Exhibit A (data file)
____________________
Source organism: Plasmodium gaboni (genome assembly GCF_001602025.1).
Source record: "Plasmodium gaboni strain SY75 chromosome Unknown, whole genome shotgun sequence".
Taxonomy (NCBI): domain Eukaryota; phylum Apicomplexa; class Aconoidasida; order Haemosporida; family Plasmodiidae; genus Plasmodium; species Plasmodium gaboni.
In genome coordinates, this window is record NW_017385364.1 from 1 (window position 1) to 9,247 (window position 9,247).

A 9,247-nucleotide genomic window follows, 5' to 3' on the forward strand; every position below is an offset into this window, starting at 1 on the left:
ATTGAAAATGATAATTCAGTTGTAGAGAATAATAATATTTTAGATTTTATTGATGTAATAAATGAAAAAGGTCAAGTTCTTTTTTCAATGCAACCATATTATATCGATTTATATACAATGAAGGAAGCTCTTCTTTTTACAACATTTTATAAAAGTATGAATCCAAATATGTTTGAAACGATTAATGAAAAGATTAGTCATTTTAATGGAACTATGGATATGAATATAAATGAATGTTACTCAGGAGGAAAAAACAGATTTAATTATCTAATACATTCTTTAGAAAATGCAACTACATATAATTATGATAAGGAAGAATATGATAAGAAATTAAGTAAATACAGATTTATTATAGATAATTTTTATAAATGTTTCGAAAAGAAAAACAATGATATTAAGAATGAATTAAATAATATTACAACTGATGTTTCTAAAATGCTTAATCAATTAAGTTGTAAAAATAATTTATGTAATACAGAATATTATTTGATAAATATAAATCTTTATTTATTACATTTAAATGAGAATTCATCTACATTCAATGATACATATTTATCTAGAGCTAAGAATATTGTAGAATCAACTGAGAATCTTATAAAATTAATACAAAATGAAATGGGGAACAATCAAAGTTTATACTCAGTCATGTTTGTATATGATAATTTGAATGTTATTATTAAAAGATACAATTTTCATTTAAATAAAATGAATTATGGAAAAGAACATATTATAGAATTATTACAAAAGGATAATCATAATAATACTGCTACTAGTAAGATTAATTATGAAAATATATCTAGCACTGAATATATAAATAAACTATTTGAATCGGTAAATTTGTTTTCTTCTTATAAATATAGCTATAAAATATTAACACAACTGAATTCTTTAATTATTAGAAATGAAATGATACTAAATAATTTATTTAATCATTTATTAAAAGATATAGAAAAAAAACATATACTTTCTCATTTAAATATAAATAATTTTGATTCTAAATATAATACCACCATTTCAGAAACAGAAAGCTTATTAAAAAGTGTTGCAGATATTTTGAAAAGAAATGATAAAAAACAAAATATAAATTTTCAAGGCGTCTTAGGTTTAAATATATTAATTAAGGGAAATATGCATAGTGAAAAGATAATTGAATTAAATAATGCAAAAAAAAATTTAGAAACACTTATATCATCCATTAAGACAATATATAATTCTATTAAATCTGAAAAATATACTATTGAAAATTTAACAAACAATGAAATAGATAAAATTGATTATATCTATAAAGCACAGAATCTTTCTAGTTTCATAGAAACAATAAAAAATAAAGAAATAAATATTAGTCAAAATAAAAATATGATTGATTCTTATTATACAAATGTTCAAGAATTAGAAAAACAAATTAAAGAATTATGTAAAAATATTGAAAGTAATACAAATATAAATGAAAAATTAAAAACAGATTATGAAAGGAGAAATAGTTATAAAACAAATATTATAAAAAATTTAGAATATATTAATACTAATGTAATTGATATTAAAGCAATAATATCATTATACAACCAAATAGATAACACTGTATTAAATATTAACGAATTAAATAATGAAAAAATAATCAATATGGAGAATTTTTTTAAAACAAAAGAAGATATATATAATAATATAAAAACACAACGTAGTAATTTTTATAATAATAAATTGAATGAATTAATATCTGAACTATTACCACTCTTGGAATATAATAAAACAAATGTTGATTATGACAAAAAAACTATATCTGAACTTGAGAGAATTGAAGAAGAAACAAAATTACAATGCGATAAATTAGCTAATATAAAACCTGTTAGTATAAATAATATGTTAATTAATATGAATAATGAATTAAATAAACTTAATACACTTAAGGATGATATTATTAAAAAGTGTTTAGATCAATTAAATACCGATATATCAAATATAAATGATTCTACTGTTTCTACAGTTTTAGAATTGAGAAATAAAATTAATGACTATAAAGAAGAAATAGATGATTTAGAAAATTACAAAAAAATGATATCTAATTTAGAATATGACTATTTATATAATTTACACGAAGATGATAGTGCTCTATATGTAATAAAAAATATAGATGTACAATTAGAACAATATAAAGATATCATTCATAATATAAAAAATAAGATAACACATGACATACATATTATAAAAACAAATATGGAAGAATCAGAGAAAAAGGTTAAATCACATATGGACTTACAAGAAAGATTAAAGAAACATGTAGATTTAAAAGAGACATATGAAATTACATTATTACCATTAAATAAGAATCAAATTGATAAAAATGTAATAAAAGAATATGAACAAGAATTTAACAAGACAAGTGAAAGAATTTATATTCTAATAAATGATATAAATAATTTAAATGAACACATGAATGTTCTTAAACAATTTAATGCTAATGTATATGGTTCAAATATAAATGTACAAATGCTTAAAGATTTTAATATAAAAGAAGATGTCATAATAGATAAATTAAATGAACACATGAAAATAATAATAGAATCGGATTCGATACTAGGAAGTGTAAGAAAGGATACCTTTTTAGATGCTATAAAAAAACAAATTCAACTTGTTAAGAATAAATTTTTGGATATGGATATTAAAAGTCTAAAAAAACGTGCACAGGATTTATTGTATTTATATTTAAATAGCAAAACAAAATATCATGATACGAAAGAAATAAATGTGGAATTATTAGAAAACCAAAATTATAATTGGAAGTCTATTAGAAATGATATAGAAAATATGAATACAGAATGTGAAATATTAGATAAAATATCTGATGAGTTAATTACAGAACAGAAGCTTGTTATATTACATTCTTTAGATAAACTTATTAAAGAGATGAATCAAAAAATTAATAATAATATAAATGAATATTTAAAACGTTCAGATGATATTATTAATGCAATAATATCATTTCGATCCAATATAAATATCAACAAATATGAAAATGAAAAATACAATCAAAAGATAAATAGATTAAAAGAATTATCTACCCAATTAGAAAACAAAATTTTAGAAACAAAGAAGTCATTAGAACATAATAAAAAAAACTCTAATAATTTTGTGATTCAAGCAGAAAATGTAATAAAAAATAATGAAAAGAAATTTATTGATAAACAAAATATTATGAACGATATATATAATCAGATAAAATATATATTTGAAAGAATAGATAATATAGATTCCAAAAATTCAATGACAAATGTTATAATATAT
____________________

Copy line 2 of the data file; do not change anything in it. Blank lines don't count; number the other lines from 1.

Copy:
Source record: "Plasmodium gaboni strain SY75 chromosome Unknown, whole genome shotgun sequence".